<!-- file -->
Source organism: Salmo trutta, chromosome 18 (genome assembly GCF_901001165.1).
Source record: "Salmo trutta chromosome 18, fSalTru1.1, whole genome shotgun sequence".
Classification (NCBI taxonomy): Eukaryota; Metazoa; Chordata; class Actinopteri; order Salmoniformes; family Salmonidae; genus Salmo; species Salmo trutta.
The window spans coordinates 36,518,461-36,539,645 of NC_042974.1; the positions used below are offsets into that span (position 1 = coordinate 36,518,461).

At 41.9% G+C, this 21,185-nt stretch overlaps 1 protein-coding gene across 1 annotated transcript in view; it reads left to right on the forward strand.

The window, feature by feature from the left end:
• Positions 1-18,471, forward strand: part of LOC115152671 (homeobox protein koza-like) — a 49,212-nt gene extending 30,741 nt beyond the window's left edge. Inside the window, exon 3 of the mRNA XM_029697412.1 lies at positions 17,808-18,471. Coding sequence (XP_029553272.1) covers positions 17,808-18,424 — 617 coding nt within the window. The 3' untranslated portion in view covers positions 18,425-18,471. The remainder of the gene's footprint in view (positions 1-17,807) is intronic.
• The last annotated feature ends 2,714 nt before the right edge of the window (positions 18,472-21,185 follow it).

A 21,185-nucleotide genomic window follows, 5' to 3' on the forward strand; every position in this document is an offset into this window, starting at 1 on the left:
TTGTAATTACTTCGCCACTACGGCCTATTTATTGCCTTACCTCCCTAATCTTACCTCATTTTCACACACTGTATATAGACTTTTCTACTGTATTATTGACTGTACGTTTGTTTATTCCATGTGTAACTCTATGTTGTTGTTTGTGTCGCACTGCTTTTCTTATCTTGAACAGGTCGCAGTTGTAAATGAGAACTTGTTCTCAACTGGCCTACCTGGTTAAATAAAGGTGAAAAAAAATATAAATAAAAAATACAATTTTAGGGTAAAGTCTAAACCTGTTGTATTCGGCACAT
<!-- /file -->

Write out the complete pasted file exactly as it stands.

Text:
Source organism: Salmo trutta, chromosome 18 (genome assembly GCF_901001165.1).
Source record: "Salmo trutta chromosome 18, fSalTru1.1, whole genome shotgun sequence".
Classification (NCBI taxonomy): Eukaryota; Metazoa; Chordata; class Actinopteri; order Salmoniformes; family Salmonidae; genus Salmo; species Salmo trutta.
The window spans coordinates 36,518,461-36,539,645 of NC_042974.1; the positions used below are offsets into that span (position 1 = coordinate 36,518,461).

At 41.9% G+C, this 21,185-nt stretch overlaps 1 protein-coding gene across 1 annotated transcript in view; it reads left to right on the forward strand.

The window, feature by feature from the left end:
• Positions 1-18,471, forward strand: part of LOC115152671 (homeobox protein koza-like) — a 49,212-nt gene extending 30,741 nt beyond the window's left edge. Inside the window, exon 3 of the mRNA XM_029697412.1 lies at positions 17,808-18,471. Coding sequence (XP_029553272.1) covers positions 17,808-18,424 — 617 coding nt within the window. The 3' untranslated portion in view covers positions 18,425-18,471. The remainder of the gene's footprint in view (positions 1-17,807) is intronic.
• The last annotated feature ends 2,714 nt before the right edge of the window (positions 18,472-21,185 follow it).

A 21,185-nucleotide genomic window follows, 5' to 3' on the forward strand; every position in this document is an offset into this window, starting at 1 on the left:
TTGTAATTACTTCGCCACTACGGCCTATTTATTGCCTTACCTCCCTAATCTTACCTCATTTTCACACACTGTATATAGACTTTTCTACTGTATTATTGACTGTACGTTTGTTTATTCCATGTGTAACTCTATGTTGTTGTTTGTGTCGCACTGCTTTTCTTATCTTGAACAGGTCGCAGTTGTAAATGAGAACTTGTTCTCAACTGGCCTACCTGGTTAAATAAAGGTGAAAAAAAATATAAATAAAAAATACAATTTTAGGGTAAAGTCTAAACCTGTTGTATTCGGCACAT